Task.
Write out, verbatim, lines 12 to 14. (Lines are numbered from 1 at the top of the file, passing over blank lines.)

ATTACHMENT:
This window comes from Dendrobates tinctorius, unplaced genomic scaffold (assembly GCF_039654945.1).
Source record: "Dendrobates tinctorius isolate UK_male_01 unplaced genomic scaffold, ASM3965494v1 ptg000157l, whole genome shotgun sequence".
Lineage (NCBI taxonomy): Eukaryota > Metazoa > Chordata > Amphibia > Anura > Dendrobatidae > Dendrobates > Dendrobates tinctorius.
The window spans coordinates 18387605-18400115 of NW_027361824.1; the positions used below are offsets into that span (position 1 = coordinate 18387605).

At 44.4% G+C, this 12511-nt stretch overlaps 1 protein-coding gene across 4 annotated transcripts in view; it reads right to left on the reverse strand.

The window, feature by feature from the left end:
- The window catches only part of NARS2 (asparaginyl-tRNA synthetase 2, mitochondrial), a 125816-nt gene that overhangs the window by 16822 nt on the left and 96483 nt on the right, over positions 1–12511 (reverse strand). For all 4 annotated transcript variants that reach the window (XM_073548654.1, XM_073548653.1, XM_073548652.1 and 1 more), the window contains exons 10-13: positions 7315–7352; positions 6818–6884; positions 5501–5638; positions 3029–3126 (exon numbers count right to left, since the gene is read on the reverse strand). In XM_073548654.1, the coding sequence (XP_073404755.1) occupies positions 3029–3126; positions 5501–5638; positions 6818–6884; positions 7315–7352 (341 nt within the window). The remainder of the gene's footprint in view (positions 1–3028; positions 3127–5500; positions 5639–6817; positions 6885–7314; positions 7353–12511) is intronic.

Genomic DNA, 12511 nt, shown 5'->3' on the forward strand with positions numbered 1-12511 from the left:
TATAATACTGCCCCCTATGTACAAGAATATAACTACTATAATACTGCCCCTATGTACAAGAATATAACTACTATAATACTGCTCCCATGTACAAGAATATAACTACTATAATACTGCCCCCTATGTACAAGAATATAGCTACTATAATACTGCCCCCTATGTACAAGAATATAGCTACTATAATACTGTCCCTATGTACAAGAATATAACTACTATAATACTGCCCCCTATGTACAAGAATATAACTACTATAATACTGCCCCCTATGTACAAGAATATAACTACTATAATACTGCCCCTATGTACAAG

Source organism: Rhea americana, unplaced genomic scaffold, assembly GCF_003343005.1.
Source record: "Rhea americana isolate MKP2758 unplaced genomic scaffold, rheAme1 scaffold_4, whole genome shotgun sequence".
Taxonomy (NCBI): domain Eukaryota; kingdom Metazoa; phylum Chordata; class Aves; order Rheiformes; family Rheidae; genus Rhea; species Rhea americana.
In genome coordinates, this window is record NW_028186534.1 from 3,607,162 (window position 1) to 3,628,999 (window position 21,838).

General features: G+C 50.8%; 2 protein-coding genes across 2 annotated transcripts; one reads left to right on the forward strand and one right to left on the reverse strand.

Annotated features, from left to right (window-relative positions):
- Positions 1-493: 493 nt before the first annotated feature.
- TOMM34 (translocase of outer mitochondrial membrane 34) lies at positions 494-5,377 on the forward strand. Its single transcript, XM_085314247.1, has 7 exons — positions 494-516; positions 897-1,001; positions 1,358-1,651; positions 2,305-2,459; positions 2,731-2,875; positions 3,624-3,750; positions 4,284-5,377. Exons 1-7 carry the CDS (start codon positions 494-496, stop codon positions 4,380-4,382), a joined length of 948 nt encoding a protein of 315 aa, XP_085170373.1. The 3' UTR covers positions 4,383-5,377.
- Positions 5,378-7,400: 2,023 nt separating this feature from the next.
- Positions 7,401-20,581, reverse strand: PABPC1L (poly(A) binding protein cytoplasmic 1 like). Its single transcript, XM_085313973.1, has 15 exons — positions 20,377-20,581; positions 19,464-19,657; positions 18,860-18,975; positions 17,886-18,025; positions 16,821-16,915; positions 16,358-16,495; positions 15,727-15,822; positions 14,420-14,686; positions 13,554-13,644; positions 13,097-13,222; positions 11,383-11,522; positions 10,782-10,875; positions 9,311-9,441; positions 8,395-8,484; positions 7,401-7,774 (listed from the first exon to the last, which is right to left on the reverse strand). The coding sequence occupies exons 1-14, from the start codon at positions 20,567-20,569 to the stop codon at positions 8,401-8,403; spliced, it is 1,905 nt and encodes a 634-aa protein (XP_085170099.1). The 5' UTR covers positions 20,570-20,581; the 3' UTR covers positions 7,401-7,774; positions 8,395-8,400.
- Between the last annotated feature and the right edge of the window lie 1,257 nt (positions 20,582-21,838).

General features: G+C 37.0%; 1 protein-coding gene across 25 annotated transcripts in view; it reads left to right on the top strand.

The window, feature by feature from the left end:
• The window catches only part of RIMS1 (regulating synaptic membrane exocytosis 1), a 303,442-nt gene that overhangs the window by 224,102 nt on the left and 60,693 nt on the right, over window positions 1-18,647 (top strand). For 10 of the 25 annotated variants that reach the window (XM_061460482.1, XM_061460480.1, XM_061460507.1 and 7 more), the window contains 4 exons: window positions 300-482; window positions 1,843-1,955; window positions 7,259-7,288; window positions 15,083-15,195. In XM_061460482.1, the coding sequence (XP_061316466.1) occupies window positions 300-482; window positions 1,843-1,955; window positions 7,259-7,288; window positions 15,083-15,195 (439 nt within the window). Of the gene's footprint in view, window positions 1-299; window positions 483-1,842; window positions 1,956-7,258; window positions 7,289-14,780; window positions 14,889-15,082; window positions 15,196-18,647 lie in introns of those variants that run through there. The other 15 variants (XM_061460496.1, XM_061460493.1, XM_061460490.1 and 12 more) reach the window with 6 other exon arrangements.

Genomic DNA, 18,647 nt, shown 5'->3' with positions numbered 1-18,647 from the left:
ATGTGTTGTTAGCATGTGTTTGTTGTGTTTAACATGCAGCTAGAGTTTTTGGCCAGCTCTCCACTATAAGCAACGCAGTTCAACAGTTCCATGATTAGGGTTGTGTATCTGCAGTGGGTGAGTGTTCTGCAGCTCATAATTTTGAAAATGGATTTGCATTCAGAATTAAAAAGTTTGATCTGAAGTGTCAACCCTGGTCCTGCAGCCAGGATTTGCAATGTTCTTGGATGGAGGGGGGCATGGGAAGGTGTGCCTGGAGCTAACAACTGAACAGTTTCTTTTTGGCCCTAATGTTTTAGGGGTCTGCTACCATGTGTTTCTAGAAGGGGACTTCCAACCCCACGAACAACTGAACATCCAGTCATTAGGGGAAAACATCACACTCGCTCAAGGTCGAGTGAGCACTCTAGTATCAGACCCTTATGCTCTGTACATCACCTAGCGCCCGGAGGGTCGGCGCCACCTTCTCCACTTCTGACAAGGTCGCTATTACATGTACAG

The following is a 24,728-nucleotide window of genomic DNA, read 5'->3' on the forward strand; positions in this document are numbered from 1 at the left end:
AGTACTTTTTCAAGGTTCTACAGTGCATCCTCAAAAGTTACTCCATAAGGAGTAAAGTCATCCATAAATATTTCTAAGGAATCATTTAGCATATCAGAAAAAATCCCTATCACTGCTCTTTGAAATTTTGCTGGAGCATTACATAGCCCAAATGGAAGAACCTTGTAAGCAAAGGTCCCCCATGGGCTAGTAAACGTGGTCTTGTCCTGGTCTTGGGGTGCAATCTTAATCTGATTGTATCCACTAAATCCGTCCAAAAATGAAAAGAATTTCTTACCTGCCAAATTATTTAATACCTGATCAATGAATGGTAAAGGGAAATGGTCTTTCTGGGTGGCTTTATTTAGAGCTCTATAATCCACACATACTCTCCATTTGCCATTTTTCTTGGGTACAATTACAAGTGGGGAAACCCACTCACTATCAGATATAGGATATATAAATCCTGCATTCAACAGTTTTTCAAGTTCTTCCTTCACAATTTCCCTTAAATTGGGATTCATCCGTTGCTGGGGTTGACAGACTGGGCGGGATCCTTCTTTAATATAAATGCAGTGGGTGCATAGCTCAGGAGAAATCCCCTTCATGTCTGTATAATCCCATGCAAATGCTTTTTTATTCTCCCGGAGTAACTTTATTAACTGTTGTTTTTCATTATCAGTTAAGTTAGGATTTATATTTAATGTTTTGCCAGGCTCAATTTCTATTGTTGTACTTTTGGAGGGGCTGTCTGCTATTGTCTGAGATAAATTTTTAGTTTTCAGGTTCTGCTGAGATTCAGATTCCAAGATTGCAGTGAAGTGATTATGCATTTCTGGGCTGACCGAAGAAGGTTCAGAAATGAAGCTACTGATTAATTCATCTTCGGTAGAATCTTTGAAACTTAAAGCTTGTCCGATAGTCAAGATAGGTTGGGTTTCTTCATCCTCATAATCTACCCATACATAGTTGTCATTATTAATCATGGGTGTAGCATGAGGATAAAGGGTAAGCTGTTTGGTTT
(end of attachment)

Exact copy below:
Taxonomy (NCBI): domain Eukaryota; kingdom Metazoa; phylum Chordata; class Aves; order Rheiformes; family Rheidae; genus Rhea; species Rhea americana.
In genome coordinates, this window is record NW_028186534.1 from 3,607,162 (window position 1) to 3,628,999 (window position 21,838).

General features: G+C 50.8%; 2 protein-coding genes across 2 annotated transcripts; one reads left to right on the forward strand and one right to left on the reverse strand.